Given the emotional complexity of human beings, it is often difficult to discern what type of interpersonal relationships become improvements for their own well-being or lead to adverse consequences. So, analogously to any individual psychological process, in the relationships they have with those around them when evaluating these interactions, emotional aspects converge with others of a more rational type.
These evaluations, reflections or judgments made on the experiences we share with other individuals are fundamental because they guide their own social behavior, so it seems crucial that the two factors (emotional and rational) are certainly balanced, without one of them can dominate the other. This can be particularly complicated when faced with some of the so-called toxic personal functioning profiles, personality forms that very easily generate discomfort. Let’s see below what characterizes them and how we can identify them.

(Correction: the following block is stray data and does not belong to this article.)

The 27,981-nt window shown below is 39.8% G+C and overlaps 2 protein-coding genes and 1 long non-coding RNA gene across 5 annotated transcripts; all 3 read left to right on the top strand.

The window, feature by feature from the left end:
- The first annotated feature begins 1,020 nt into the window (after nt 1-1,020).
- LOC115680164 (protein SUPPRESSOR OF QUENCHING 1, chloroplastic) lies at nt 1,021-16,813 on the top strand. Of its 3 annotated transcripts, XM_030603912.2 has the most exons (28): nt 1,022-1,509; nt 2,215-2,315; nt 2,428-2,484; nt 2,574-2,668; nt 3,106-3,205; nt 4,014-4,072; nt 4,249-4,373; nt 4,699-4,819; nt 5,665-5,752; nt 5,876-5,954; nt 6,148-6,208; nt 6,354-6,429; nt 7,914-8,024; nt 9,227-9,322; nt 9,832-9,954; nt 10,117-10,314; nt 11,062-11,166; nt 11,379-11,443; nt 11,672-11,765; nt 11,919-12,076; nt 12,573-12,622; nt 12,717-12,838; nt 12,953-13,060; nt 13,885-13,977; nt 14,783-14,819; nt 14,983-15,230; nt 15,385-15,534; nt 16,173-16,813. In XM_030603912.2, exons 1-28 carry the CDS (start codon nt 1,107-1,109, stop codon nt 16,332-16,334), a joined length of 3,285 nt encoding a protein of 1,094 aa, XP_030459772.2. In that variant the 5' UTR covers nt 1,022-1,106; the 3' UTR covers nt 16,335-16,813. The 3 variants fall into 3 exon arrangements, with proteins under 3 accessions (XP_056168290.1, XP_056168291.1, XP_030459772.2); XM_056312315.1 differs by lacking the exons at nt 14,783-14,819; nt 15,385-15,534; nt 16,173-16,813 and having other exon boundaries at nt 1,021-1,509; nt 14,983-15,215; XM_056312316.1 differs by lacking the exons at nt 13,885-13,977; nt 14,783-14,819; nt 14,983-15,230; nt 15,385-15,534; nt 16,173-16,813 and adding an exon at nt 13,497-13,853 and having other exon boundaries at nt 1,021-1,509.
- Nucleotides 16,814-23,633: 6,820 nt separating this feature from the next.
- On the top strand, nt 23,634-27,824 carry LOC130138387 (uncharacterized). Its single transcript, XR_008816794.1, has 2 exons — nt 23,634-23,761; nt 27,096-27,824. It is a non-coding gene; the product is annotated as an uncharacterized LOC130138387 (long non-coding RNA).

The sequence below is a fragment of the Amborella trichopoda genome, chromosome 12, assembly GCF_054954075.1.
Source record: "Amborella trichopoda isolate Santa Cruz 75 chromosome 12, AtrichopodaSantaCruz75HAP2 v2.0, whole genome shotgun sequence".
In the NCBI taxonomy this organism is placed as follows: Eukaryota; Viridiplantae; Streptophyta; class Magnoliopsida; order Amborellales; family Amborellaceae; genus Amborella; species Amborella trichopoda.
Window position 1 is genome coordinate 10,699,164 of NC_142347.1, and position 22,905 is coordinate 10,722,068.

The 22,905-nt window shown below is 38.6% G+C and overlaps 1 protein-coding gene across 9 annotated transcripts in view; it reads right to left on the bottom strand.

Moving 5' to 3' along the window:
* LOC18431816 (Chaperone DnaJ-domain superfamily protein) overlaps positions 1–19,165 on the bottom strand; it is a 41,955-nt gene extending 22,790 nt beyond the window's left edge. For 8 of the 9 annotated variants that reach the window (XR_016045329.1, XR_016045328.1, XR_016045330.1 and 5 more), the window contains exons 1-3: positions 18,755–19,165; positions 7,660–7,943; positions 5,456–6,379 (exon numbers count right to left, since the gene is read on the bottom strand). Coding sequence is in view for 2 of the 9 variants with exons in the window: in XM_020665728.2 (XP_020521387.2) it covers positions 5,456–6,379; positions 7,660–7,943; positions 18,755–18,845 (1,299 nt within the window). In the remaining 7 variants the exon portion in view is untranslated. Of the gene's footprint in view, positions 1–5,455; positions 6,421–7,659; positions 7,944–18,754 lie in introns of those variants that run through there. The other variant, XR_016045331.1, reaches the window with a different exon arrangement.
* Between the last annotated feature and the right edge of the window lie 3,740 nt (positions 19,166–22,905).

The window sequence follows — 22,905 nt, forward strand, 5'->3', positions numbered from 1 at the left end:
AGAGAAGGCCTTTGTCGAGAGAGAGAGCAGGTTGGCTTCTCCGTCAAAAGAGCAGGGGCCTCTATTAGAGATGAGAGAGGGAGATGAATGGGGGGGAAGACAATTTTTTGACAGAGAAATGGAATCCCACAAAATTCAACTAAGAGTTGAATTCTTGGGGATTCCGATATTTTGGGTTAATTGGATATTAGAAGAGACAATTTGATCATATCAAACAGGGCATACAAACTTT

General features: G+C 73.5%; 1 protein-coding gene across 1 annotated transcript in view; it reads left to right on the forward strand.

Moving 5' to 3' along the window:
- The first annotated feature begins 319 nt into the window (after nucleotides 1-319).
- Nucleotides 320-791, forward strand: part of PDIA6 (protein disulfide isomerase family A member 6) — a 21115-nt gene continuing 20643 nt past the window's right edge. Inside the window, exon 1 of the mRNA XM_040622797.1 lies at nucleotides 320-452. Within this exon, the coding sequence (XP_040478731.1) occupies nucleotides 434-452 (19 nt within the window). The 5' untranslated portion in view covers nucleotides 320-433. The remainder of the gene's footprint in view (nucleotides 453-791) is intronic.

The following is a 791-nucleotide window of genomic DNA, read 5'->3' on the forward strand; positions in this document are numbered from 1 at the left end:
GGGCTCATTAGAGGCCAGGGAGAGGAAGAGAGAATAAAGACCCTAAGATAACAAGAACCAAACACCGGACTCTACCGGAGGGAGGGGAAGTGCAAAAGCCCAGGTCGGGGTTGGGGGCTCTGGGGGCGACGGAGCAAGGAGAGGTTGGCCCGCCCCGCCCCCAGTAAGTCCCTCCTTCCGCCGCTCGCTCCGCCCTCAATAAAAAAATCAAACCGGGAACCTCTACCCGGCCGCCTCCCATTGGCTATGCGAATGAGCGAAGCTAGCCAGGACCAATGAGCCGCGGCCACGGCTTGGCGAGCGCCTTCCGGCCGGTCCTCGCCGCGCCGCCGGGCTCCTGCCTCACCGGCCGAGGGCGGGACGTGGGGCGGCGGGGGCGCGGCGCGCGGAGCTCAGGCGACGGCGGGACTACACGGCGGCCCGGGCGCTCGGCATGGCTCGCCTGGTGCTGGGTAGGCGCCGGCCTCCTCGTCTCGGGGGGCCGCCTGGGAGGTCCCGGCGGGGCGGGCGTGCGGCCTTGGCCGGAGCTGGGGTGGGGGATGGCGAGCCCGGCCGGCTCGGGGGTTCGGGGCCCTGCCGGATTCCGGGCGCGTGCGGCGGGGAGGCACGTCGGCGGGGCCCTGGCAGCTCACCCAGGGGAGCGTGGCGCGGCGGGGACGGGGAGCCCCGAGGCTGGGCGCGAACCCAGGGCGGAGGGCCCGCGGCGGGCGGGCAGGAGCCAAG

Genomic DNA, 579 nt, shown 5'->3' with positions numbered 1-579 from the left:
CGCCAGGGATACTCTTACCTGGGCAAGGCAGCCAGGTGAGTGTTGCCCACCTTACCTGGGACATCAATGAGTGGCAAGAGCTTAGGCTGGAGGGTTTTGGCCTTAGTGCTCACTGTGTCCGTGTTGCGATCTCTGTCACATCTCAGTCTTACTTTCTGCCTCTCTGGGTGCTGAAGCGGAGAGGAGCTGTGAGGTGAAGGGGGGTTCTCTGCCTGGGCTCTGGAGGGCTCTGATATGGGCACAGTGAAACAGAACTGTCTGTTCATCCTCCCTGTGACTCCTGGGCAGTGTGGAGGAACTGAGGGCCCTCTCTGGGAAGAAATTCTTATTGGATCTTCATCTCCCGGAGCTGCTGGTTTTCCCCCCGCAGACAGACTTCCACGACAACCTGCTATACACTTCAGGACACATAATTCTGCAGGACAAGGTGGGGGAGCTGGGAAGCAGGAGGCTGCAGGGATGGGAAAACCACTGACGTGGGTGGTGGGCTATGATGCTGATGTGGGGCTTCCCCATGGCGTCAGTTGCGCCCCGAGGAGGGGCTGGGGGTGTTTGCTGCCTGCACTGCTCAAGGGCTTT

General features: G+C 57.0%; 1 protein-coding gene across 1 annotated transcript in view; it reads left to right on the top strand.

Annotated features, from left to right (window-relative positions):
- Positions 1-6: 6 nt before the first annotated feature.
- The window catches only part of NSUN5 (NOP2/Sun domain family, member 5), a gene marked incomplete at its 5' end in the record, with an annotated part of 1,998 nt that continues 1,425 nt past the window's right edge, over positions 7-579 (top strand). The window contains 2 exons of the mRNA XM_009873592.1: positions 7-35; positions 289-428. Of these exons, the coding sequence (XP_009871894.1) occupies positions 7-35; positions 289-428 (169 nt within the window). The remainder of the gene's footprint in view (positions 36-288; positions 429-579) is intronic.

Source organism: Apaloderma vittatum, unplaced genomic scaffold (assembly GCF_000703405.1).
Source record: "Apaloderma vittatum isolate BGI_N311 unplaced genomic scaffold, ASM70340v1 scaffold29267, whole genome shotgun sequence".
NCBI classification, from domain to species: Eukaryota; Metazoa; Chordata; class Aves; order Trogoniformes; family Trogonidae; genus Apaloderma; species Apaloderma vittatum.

Personal profiles that cause psychological distress
Since Stamateas published the work “Toxic People” almost ten years ago, along with others on similar topics, this term has become very popular.
According to the author, toxic people are those who exhibit a high volume of negative emotional charges, a wide variety of frustrations, and a tendency to issue destructive criticism in the form of personal attacks on those around them. This pernicious functional style is able to negatively influence the latter because they can cause insecurities or emotional weaknesses to appear, Agitation and significant psychological distress.
This is why it seems essential to learn to distance yourself psychologically from this type of group, in order to preserve your own emotional well-being.
1. The critical profile